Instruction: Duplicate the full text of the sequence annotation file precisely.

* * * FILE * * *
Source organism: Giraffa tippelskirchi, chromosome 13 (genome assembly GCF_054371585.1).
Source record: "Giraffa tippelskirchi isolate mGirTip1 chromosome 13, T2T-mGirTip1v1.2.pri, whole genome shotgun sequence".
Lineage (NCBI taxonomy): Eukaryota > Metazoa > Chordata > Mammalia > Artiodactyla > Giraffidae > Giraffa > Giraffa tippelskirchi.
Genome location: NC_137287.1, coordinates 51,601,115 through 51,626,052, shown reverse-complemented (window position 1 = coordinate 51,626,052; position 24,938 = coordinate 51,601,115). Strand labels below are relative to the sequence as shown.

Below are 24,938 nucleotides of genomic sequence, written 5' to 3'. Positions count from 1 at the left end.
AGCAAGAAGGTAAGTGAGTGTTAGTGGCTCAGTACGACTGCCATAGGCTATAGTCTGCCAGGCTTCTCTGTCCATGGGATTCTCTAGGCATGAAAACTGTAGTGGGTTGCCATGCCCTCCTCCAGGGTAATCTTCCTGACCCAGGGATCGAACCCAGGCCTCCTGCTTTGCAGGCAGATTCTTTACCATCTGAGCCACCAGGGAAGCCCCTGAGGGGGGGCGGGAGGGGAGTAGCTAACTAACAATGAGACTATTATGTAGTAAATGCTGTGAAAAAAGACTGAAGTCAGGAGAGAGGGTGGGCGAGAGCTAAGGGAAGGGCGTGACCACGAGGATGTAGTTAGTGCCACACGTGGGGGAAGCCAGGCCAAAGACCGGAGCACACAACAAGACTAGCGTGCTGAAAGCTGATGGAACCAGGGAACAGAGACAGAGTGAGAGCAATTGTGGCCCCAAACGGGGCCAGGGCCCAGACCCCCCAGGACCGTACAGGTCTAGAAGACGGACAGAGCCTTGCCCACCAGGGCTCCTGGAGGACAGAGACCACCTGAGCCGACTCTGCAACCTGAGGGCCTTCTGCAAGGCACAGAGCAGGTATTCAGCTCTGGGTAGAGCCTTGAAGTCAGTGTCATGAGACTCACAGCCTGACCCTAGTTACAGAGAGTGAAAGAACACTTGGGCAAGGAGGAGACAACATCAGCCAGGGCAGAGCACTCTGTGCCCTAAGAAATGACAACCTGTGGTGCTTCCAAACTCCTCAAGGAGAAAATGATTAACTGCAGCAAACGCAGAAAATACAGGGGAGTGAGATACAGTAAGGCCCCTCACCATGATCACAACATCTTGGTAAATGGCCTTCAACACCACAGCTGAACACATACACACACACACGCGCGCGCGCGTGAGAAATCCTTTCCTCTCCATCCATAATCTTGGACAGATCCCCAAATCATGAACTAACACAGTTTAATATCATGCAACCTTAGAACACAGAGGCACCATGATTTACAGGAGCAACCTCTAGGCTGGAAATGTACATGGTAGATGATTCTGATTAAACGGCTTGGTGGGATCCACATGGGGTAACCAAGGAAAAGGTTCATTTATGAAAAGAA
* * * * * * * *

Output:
Source organism: Giraffa tippelskirchi, chromosome 13 (genome assembly GCF_054371585.1).
Source record: "Giraffa tippelskirchi isolate mGirTip1 chromosome 13, T2T-mGirTip1v1.2.pri, whole genome shotgun sequence".
Lineage (NCBI taxonomy): Eukaryota > Metazoa > Chordata > Mammalia > Artiodactyla > Giraffidae > Giraffa > Giraffa tippelskirchi.
Genome location: NC_137287.1, coordinates 51,601,115 through 51,626,052, shown reverse-complemented (window position 1 = coordinate 51,626,052; position 24,938 = coordinate 51,601,115). Strand labels below are relative to the sequence as shown.

Below are 24,938 nucleotides of genomic sequence, written 5' to 3'. Positions count from 1 at the left end.
AGCAAGAAGGTAAGTGAGTGTTAGTGGCTCAGTACGACTGCCATAGGCTATAGTCTGCCAGGCTTCTCTGTCCATGGGATTCTCTAGGCATGAAAACTGTAGTGGGTTGCCATGCCCTCCTCCAGGGTAATCTTCCTGACCCAGGGATCGAACCCAGGCCTCCTGCTTTGCAGGCAGATTCTTTACCATCTGAGCCACCAGGGAAGCCCCTGAGGGGGGGCGGGAGGGGAGTAGCTAACTAACAATGAGACTATTATGTAGTAAATGCTGTGAAAAAAGACTGAAGTCAGGAGAGAGGGTGGGCGAGAGCTAAGGGAAGGGCGTGACCACGAGGATGTAGTTAGTGCCACACGTGGGGGAAGCCAGGCCAAAGACCGGAGCACACAACAAGACTAGCGTGCTGAAAGCTGATGGAACCAGGGAACAGAGACAGAGTGAGAGCAATTGTGGCCCCAAACGGGGCCAGGGCCCAGACCCCCCAGGACCGTACAGGTCTAGAAGACGGACAGAGCCTTGCCCACCAGGGCTCCTGGAGGACAGAGACCACCTGAGCCGACTCTGCAACCTGAGGGCCTTCTGCAAGGCACAGAGCAGGTATTCAGCTCTGGGTAGAGCCTTGAAGTCAGTGTCATGAGACTCACAGCCTGACCCTAGTTACAGAGAGTGAAAGAACACTTGGGCAAGGAGGAGACAACATCAGCCAGGGCAGAGCACTCTGTGCCCTAAGAAATGACAACCTGTGGTGCTTCCAAACTCCTCAAGGAGAAAATGATTAACTGCAGCAAACGCAGAAAATACAGGGGAGTGAGATACAGTAAGGCCCCTCACCATGATCACAACATCTTGGTAAATGGCCTTCAACACCACAGCTGAACACATACACACACACACGCGCGCGCGCGTGAGAAATCCTTTCCTCTCCATCCATAATCTTGGACAGATCCCCAAATCATGAACTAACACAGTTTAATATCATGCAACCTTAGAACACAGAGGCACCATGATTTACAGGAGCAACCTCTAGGCTGGAAATGTACATGGTAGATGATTCTGATTAAACGGCTTGGTGGGATCCACATGGGGTAACCAAGGAAAAGGTTCATTTATGAAAAGAA